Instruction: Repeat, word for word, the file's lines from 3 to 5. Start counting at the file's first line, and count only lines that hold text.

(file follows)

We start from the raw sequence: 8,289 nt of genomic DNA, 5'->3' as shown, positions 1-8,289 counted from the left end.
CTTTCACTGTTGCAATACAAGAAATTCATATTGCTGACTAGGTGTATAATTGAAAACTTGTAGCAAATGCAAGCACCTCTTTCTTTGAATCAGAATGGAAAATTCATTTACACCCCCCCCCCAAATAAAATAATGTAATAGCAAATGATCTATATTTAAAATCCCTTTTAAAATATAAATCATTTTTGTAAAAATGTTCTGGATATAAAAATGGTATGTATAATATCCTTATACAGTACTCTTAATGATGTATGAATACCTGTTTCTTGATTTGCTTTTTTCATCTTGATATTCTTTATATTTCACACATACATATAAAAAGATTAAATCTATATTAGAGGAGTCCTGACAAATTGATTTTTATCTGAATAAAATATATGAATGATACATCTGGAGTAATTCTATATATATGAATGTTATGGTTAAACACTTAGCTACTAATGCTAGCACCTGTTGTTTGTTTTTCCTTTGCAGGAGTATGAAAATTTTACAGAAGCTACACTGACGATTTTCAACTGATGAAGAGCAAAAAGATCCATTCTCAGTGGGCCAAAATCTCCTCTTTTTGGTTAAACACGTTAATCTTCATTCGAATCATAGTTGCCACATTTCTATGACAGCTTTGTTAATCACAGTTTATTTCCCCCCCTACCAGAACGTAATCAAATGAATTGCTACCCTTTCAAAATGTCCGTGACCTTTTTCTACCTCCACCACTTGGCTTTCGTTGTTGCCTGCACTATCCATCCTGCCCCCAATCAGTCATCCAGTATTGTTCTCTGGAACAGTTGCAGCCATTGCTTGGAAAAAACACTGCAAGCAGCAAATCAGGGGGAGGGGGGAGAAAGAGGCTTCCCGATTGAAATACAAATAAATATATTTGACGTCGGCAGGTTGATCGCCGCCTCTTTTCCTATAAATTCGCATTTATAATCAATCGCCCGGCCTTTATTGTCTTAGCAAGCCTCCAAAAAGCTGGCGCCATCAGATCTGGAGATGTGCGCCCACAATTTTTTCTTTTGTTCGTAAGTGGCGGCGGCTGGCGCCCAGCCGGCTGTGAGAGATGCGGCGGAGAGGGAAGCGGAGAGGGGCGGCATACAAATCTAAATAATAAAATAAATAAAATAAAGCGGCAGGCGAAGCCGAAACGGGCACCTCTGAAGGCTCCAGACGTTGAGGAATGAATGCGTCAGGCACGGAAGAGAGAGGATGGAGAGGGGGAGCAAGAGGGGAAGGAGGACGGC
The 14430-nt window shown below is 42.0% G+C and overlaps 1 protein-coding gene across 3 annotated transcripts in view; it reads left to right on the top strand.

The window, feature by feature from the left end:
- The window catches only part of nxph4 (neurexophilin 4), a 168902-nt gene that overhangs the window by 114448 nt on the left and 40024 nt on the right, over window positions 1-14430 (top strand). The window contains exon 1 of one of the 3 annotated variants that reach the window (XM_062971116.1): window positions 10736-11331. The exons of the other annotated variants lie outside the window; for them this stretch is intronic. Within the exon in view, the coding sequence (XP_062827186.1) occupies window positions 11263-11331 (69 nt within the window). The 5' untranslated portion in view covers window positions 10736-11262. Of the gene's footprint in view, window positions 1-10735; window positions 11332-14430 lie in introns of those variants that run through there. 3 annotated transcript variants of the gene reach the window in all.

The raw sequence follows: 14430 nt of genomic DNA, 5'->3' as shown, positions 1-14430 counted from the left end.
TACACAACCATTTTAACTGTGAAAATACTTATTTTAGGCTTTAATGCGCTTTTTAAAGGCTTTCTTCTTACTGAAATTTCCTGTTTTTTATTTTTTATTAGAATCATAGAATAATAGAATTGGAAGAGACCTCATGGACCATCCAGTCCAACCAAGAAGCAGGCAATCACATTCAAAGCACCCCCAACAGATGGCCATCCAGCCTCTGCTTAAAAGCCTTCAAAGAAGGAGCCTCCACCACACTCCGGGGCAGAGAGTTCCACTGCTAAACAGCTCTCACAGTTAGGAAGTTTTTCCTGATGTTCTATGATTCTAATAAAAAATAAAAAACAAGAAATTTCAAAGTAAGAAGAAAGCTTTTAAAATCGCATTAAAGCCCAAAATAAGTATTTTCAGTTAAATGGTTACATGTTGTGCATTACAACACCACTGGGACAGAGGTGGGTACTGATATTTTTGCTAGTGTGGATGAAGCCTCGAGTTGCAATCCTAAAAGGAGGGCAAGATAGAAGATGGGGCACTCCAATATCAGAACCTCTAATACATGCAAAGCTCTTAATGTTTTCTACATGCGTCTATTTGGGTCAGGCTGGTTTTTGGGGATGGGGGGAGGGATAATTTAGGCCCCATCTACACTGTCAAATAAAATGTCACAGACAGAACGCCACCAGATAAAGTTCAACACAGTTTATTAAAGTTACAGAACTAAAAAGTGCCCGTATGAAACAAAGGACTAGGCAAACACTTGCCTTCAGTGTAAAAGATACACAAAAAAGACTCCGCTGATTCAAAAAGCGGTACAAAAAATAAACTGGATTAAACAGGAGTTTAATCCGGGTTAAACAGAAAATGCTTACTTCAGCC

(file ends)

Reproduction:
The 14430-nt window shown below is 42.0% G+C and overlaps 1 protein-coding gene across 3 annotated transcripts in view; it reads left to right on the top strand.

The window, feature by feature from the left end:
- The window catches only part of nxph4 (neurexophilin 4), a 168902-nt gene that overhangs the window by 114448 nt on the left and 40024 nt on the right, over window positions 1-14430 (top strand). The window contains exon 1 of one of the 3 annotated variants that reach the window (XM_062971116.1): window positions 10736-11331. The exons of the other annotated variants lie outside the window; for them this stretch is intronic. Within the exon in view, the coding sequence (XP_062827186.1) occupies window positions 11263-11331 (69 nt within the window). The 5' untranslated portion in view covers window positions 10736-11262. Of the gene's footprint in view, window positions 1-10735; window positions 11332-14430 lie in introns of those variants that run through there. 3 annotated transcript variants of the gene reach the window in all.